Cowabunga! Bay Area humane society leaders say they fear the box office-shredding Teenage Mutant Ninja Turtles movie will trigger a pet turtle frenzy that could potentially threaten the species' health.

The blockbuster released Friday netted $25.6 million on its opening day, according to website Box Office Mojo. East Bay SPCA staffers worry the film's popularity could cause a spike in turtle sales from parents prodded by kids who want to adopt their own "heroes in a half-shell." In turn, local animal shelters are urging the public to resist acquiring the reptilian pets on impulse. Instead, they're asking parents to buy toy action figures in lieu of live turtles for their children.

(L-R) Michelangelo (Noel Fisher), Donatello (Jeremy Howard), and Leonardo (voiced by Johnny Knoxville) in ’Teenage Mutant Ninja Turtles.’
(L-R) Michelangelo (Noel Fisher), Donatello (Jeremy Howard), and Leonardo (voiced by Johnny Knoxville) in 'Teenage Mutant Ninja Turtles.' (ILM/Paramount Pictures)

Or pizza. After all, everybody knows teenage turtles love pizza.

"The film may inspire families to doom real turtles and tortoises to unsuitable, unsafe futures with ill-prepared adoptive families," said East Bay SPCA Communications Director Rita Wilds. "The spike hasn't started yet but it's common when these types of movies come out -- for example with "101 Dalmatians" -- that they tend to get people excited about bringing the animals into the home and don't realize the responsibility," she said.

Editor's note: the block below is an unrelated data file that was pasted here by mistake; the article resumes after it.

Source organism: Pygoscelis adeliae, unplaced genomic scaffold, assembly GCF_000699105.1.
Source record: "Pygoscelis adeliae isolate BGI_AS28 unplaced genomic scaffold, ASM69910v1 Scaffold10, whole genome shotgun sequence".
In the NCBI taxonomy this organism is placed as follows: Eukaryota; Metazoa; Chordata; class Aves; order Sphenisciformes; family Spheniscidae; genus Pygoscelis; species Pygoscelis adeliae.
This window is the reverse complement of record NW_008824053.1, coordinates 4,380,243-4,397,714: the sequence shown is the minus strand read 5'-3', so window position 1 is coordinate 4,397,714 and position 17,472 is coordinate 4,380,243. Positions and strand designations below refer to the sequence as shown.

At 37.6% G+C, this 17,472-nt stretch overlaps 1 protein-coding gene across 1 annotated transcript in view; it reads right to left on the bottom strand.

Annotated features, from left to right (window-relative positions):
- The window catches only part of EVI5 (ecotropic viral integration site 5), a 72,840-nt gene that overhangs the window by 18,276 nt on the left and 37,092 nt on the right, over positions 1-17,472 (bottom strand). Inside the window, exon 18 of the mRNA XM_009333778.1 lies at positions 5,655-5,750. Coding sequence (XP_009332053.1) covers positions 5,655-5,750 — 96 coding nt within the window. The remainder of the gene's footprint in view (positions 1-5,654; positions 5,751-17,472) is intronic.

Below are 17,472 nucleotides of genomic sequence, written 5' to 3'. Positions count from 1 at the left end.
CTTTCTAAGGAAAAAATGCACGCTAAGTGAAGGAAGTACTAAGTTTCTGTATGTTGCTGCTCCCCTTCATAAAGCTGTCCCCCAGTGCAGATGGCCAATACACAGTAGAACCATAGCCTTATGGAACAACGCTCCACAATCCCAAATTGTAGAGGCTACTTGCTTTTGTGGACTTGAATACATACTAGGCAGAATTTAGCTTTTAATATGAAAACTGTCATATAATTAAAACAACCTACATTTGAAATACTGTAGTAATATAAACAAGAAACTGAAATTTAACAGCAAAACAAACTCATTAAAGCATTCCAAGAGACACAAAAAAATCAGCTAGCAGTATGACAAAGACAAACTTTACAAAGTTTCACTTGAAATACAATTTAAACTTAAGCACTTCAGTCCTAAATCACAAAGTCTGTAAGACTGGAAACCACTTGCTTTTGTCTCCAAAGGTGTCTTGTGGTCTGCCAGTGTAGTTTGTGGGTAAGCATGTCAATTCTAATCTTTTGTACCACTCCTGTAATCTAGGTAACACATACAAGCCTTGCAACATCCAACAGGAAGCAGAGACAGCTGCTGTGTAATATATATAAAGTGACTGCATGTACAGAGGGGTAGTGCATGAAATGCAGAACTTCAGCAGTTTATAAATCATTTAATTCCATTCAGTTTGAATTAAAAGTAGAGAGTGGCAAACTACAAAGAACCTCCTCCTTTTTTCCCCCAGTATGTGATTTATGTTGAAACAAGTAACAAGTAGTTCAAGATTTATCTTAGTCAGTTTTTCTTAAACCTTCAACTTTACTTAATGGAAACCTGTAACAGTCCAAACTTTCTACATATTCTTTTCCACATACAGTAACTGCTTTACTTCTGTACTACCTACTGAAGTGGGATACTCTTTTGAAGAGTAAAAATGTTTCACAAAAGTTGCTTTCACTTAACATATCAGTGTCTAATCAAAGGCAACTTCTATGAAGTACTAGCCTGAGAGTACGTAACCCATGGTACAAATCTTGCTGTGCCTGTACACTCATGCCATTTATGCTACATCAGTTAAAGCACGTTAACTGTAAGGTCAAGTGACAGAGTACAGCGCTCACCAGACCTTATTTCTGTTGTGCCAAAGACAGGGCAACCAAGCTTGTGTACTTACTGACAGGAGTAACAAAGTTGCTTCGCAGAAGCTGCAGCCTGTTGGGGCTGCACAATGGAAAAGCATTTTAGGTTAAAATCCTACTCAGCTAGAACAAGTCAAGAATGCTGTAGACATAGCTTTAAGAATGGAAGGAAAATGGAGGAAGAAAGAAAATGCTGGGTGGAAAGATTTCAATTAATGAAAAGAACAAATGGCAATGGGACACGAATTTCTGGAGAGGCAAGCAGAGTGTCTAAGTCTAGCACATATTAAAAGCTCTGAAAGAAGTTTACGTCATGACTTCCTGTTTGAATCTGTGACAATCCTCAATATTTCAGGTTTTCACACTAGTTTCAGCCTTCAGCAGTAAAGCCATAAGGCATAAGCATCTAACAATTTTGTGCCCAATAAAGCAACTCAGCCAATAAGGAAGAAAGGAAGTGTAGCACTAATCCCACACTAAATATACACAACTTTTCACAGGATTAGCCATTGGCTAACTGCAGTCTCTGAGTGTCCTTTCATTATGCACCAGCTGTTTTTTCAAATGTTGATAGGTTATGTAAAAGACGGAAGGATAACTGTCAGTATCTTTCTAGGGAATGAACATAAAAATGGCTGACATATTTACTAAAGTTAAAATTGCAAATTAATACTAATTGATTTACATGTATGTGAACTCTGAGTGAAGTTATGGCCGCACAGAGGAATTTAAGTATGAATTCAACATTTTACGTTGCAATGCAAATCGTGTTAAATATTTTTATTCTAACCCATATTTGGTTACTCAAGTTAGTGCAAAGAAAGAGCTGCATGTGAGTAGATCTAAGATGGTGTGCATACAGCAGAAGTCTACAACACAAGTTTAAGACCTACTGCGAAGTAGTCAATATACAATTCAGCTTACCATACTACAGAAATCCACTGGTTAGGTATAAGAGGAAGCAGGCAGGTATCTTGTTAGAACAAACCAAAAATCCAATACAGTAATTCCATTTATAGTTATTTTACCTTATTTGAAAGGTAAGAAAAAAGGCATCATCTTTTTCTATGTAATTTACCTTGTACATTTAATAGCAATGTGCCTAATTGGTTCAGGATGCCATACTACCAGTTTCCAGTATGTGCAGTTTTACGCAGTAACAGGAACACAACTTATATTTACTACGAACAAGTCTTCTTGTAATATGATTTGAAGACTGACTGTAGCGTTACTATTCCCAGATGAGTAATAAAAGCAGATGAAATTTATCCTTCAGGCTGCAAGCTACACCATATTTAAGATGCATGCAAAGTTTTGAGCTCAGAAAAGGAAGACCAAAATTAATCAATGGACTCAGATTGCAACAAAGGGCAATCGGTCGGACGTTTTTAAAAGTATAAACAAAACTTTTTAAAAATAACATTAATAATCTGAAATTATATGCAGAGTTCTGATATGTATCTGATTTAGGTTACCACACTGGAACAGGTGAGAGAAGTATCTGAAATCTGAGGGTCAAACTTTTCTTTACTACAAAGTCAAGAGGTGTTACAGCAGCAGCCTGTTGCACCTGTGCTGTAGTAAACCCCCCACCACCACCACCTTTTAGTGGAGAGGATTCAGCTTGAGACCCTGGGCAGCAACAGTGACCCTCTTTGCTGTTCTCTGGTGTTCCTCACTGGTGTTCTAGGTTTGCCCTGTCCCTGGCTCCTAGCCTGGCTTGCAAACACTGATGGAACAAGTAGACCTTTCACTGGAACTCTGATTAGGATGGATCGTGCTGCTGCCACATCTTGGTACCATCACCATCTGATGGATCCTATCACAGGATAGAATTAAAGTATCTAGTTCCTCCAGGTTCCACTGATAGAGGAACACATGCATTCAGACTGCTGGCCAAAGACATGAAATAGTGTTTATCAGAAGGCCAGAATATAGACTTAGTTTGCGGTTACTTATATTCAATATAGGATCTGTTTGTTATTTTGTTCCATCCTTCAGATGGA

Owning a pet takes planning, equipment, food and commitment, said East Bay SPCA President Allison Lindquist.


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"Sadly, many people do little research before acquiring a pet and don't understand and commit to the responsibilities of lifetime ownership," Lindquist said. "We fear this movie will drive interest in acquiring pet turtles and tortoises."

Zoey Thoel, manager at Andy's Pet Shop, said the San Jose-based business recently had seven turtles but adopted them out in less than six weeks.

As of Saturday, the pet shop did not have any turtles or tortoises available for adoption, but Thoel said they anticipate selling more soon.

"People put them in their backyards often," said Thoel, who said she owns a tortoise that she keeps in her backyard. "We make sure to screen the families purchasing the turtles. We explain they need a lot -- require very specific habitats, food and supplements in order to keep healthy."

The appropriate setup for a turtle or tortoise is costly, Linquist said, and as the animal grows, its space needs to be expanded accordingly. Many reptiles can live for decades and in the case of tortoises, may outlive their owners. It is important to be aware that unscrupulous turtle and tortoise dealers can illegally obtain and sell their animals and may sell animals with compromised health, Linquist added. Some species on the market are actually illegal in California because they can be a threat to our local species.

Linquist also emphasized animals transported illegally may be sick or carry parasites or bacteria like Salmonella. Anyone with questions can call East Bay SPCA at 510-563-4604.

Contact Natalie Neysa Alund at 510-293-2469. Follow her at Twitter.com/nataliealund.